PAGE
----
10. Zach Galifianakis – Live at the Purple Onion

Galifianakis is one of the most unique comedians of our time and this tour documentary shows him at the peak of his stand-up career. The Purple Onion was the perfect place for this to be filmed. It’s a small, intimate room and it gives Zach the freedom to be loose with his material. But what makes this film stand out are the scenes spliced in between the stand-up. Watching Zach travel, make his friend try on dresses and interact with a redneck is just as fun as watching him perform. Three short years before The Hangover films made him a household name this fascinating documentary shows a comedian on the rise. —Chris Donahue


9. Patton Oswalt – Annihilation

In defiance of the pain and anguish he is clearly still feeling, and as a mode of catharsis, he makes the discussion of his wife’s death the centerpiece of this hour. To watch him wrestle boldly with the emotions of that experience and the aftermath of it, while still finding those pockets of joy and strange humor, is affirming and beautiful. But it’s not easy by any stretch. That’s evident when director Bobcat Goldthwait pushes the camera in to focus on Oswalt’s face as he talks about the worst day of his life, which wasn’t the death of his wife, but having to break the news to their young daughter, Alice. We hang on his every word, following him as he takes his brave daughter back to school the next Monday. Then he pulls the ripcord, remembering getting peppered with questions by Alice’s classmates and learning a little too much about their home lives. The laughter that follows is so rich and relieving, like that first gulp of water after an hour on the treadmill.—Robert Ham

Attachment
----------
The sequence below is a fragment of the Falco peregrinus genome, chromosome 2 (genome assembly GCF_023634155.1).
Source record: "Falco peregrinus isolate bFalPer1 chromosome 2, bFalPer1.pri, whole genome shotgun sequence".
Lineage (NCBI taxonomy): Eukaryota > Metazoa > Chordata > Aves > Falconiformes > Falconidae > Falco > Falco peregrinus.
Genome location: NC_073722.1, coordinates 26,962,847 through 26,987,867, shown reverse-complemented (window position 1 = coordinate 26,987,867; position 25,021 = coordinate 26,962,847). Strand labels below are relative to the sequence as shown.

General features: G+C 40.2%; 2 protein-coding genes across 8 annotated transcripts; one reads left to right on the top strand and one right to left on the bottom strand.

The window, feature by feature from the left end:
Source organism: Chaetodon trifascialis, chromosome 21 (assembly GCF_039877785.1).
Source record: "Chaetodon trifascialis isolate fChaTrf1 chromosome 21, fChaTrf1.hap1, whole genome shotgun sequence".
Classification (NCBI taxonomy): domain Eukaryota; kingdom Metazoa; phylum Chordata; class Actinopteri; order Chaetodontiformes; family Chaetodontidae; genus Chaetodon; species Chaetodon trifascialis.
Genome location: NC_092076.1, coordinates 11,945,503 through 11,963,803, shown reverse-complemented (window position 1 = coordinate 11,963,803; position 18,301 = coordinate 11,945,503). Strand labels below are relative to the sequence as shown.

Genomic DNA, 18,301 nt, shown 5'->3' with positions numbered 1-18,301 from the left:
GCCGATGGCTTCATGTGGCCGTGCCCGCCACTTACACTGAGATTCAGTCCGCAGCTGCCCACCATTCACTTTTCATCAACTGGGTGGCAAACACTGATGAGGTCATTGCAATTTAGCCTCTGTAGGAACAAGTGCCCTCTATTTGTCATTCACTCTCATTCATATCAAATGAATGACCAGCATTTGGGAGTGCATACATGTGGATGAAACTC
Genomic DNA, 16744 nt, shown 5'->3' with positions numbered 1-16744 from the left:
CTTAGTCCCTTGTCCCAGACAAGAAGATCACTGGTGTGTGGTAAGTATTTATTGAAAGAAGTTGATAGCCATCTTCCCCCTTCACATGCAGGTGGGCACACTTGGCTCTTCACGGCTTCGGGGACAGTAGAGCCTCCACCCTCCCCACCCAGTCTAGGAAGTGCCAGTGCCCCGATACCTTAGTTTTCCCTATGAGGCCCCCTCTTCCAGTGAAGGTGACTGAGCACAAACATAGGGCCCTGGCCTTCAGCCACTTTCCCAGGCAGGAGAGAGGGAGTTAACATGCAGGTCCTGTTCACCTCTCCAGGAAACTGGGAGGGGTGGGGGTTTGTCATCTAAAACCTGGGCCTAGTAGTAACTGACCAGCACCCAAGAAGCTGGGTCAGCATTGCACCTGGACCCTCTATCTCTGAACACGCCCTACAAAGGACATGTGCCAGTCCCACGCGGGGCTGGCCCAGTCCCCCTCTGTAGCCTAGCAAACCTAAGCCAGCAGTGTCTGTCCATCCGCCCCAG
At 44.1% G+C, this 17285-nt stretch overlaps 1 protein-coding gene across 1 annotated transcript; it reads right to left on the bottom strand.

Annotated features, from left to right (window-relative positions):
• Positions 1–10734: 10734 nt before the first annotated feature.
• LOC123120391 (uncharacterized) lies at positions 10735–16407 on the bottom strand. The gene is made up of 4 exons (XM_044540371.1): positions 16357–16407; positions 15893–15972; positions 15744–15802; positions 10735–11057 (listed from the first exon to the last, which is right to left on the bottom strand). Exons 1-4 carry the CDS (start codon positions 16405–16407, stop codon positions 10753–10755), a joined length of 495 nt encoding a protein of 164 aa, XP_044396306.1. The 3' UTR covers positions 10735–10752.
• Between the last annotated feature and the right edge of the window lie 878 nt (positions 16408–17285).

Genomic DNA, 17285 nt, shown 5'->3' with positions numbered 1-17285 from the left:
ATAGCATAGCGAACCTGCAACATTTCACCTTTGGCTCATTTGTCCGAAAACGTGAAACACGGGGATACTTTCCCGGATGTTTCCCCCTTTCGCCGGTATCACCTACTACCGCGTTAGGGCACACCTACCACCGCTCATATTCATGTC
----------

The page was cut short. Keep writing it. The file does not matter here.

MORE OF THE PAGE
8. Jim Gaffigan – Beyond The Pale

Yes, Jim Gaffigan’s breakthrough special features the Hot Pockets routine. There’s so much more here, though. If you’re wondering why Gaffigan is respected by basically all corners of the comedy world—able to play in the biggest venues and to the most mainstream audiences, while still maintaining credibility with the alt-comedy scene—Beyond the Pale should answer your questions. He’s a master craftsman who’s smart and sharp enough to bring his own unique viewpoint to universal topics.—Garrett Martin


7. James Acaster – Repertoire

Acaster has the casual confidence and slightly buzzed, motormouth tendencies of clear influences Dylan Moran and Stewart Lee, which extends to a certain loose-fitting, corduroy-heavy wardrobe—straight out of a less aggro era of British alternative comedy. Recognise, the first of four hours in Repertoire, rolls along as many specials from that era did, and it’s a wonderful, tipsy, bubbly ride with no clear moment-to-moment form but a remarkably cohesive worldview by the time he wraps it up. It’s pretty amazing how formally assured it eventually reveals itself to be, given that Acaster seems constantly bored by our expectations of where we think the show might go.—Graham Techler


6. Maria Bamford – Old Baby